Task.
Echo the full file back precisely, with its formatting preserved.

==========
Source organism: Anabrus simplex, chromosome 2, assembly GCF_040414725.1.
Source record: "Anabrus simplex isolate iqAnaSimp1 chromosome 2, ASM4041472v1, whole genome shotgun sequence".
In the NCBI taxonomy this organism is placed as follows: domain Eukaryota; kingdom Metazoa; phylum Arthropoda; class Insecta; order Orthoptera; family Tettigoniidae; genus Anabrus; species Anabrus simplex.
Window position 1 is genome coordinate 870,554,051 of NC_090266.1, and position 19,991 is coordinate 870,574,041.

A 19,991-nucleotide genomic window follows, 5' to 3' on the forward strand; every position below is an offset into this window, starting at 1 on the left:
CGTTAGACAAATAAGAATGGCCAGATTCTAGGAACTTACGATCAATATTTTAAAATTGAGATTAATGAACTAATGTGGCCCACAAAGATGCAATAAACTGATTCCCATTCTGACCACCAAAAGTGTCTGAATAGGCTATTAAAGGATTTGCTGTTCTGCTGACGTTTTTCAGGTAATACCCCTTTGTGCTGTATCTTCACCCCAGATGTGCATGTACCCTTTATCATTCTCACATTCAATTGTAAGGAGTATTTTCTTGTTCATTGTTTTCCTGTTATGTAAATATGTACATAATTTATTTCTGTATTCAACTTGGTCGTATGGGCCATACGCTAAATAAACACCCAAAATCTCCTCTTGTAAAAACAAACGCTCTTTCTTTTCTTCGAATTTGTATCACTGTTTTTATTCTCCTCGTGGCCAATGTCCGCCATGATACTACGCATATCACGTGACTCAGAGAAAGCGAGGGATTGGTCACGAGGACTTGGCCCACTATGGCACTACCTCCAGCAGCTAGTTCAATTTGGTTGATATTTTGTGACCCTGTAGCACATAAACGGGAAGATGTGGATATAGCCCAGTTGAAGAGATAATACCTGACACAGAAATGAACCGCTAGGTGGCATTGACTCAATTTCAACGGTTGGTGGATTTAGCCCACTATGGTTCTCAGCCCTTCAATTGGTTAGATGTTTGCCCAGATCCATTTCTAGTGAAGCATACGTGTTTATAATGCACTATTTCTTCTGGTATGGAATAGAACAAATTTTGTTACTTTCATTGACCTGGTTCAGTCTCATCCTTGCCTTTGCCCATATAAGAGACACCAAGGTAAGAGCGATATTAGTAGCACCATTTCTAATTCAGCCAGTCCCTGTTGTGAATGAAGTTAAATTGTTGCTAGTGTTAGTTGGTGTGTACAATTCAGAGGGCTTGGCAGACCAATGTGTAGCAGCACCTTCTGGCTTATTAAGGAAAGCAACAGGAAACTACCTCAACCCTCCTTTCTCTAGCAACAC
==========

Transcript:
Source organism: Anabrus simplex, chromosome 2, assembly GCF_040414725.1.
Source record: "Anabrus simplex isolate iqAnaSimp1 chromosome 2, ASM4041472v1, whole genome shotgun sequence".
In the NCBI taxonomy this organism is placed as follows: domain Eukaryota; kingdom Metazoa; phylum Arthropoda; class Insecta; order Orthoptera; family Tettigoniidae; genus Anabrus; species Anabrus simplex.
Window position 1 is genome coordinate 870,554,051 of NC_090266.1, and position 19,991 is coordinate 870,574,041.

A 19,991-nucleotide genomic window follows, 5' to 3' on the forward strand; every position below is an offset into this window, starting at 1 on the left:
CGTTAGACAAATAAGAATGGCCAGATTCTAGGAACTTACGATCAATATTTTAAAATTGAGATTAATGAACTAATGTGGCCCACAAAGATGCAATAAACTGATTCCCATTCTGACCACCAAAAGTGTCTGAATAGGCTATTAAAGGATTTGCTGTTCTGCTGACGTTTTTCAGGTAATACCCCTTTGTGCTGTATCTTCACCCCAGATGTGCATGTACCCTTTATCATTCTCACATTCAATTGTAAGGAGTATTTTCTTGTTCATTGTTTTCCTGTTATGTAAATATGTACATAATTTATTTCTGTATTCAACTTGGTCGTATGGGCCATACGCTAAATAAACACCCAAAATCTCCTCTTGTAAAAACAAACGCTCTTTCTTTTCTTCGAATTTGTATCACTGTTTTTATTCTCCTCGTGGCCAATGTCCGCCATGATACTACGCATATCACGTGACTCAGAGAAAGCGAGGGATTGGTCACGAGGACTTGGCCCACTATGGCACTACCTCCAGCAGCTAGTTCAATTTGGTTGATATTTTGTGACCCTGTAGCACATAAACGGGAAGATGTGGATATAGCCCAGTTGAAGAGATAATACCTGACACAGAAATGAACCGCTAGGTGGCATTGACTCAATTTCAACGGTTGGTGGATTTAGCCCACTATGGTTCTCAGCCCTTCAATTGGTTAGATGTTTGCCCAGATCCATTTCTAGTGAAGCATACGTGTTTATAATGCACTATTTCTTCTGGTATGGAATAGAACAAATTTTGTTACTTTCATTGACCTGGTTCAGTCTCATCCTTGCCTTTGCCCATATAAGAGACACCAAGGTAAGAGCGATATTAGTAGCACCATTTCTAATTCAGCCAGTCCCTGTTGTGAATGAAGTTAAATTGTTGCTAGTGTTAGTTGGTGTGTACAATTCAGAGGGCTTGGCAGACCAATGTGTAGCAGCACCTTCTGGCTTATTAAGGAAAGCAACAGGAAACTACCTCAACCCTCCTTTCTCTAGCAACAC